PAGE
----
Pain Killers: Getting off is hard to do...

Prescription Drug Abuse a Real Problem


Prescription drug abuse has become a nationwide problem, but it is even more of a concern in West Virginia and Ohio.

The U.S. Centers for Disease Control and Prevention ranked West Virginia at the top of the nation for drug overdose deaths in 2007, with Ohio ranking in the top 15, according to the report.

Unintentional drug overdoses became the leading cause of death in Ohio in 2007, surpassing motor vehicle crashes for the first time on record, according to the Ohio Department of Health. This trend continued in 2008.

The area has seen a sharp increase in the number of young people accidentally overdosing on prescription medicine and illegal drugs, especially heroin.

Several reasons account for this increase.

Doctor shopping has become one of the biggest reasons for drug overdoses in Ohio and West Virginia.

In Ohio in 2008, 16 percent of drug overdose deaths had a history of doctor shopping, doctor shopping being defined as filling prescriptions from at least five different doctors.

West Virginia is proposing criminal background checks on doctors and pharmacists as a way to curb drug overdoses.

The blame for the problem may in some small measure be placed on doctors who knowingly write false prescriptions. But the major part of the blame can be placed on patients who go from doctor to doctor and lie about having other prescriptions.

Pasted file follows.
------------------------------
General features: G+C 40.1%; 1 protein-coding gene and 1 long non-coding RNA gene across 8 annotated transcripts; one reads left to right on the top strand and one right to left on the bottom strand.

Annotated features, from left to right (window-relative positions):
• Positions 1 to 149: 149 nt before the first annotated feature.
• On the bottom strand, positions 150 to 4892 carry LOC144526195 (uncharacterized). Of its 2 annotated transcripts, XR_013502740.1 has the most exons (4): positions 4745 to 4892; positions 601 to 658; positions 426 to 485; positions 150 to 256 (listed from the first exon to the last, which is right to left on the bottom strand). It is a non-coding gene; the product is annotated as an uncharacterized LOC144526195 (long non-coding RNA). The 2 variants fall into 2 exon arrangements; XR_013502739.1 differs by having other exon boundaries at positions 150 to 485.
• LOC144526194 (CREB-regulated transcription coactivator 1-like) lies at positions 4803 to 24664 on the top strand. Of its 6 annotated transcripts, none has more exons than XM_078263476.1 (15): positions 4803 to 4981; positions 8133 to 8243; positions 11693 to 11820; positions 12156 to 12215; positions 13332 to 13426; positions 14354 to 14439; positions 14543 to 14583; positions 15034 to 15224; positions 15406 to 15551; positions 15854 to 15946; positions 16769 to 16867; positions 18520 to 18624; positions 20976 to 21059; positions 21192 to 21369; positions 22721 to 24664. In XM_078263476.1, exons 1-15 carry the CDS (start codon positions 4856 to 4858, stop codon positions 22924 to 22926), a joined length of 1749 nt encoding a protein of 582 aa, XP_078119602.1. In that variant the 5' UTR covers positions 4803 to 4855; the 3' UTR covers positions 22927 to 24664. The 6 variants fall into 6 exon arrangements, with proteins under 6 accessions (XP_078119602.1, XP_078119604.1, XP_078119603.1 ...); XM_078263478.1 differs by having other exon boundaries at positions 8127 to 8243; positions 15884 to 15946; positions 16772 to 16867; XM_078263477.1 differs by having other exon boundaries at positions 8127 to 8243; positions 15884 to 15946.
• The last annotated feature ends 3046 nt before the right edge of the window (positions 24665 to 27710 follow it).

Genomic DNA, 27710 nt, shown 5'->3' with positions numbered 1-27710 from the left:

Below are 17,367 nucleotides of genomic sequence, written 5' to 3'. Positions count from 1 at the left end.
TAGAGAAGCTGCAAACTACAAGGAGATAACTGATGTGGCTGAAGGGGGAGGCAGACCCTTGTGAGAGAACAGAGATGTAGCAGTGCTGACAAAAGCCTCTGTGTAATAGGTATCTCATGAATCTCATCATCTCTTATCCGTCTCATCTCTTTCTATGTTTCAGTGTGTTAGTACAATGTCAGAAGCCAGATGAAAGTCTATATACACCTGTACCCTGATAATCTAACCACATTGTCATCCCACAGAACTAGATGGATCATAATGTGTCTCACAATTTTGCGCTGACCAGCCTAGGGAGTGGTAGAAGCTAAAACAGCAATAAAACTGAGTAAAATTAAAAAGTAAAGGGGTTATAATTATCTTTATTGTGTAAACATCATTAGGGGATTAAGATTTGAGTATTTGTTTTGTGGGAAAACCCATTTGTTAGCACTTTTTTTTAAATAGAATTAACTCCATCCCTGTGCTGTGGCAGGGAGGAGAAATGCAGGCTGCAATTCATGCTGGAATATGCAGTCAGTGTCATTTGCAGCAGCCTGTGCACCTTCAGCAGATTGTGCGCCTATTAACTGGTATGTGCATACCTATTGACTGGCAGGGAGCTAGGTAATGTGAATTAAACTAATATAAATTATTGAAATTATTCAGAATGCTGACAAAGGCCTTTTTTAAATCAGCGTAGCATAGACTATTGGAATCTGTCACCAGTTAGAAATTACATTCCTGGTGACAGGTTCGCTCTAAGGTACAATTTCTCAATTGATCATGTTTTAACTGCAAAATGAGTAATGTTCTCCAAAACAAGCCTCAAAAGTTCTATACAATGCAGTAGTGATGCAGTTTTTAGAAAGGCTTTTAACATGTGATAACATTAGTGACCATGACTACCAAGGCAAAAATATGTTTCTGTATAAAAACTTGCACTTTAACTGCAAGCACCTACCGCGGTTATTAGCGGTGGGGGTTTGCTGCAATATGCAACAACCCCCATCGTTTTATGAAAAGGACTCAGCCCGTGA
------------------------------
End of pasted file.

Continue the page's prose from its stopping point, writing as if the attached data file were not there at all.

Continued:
Ohio can and does run database checks on people who have multiple prescriptions for painkillers from several doctors. But there is a question on whether that violates the privacy of those who have legitimate prescriptions.

A recent national report showed for the first time abuse of painkillers and other medication is sending as many people to the hospital emergency room as the use of illegal drugs.

Accidental overdose deaths occur when people with no medical background begin to combine prescription drugs, whether painkillers or anti-anxiety medications, or take way more than the safe amount.

States have to step up enforcement activities similar to what was done with the over-the-counter purchases of pseudoephedrine, a main ingredient in the illegal drug crystal methamphyetamine. It hasn’t stopped the meth labs from popping up but it has made it more difficult to get the ingredients. Unfortunately, many people who are addicted to pain killers will turn to heroin to satisfy their addiction when they have a difficult time in getting a prescription for opioids.

Doctors have to rely upon the honesty of patients when filling out prescription medications. Searching a state pharmacy database to determine that person’s history of prescription medications may help, as long as it is specific and doesn’t include wholesale database searching that may violate patient privacy.

Too many people are abusing prescription medications. Too many people are dying as a result.

Written by Larry C. - Visit Website
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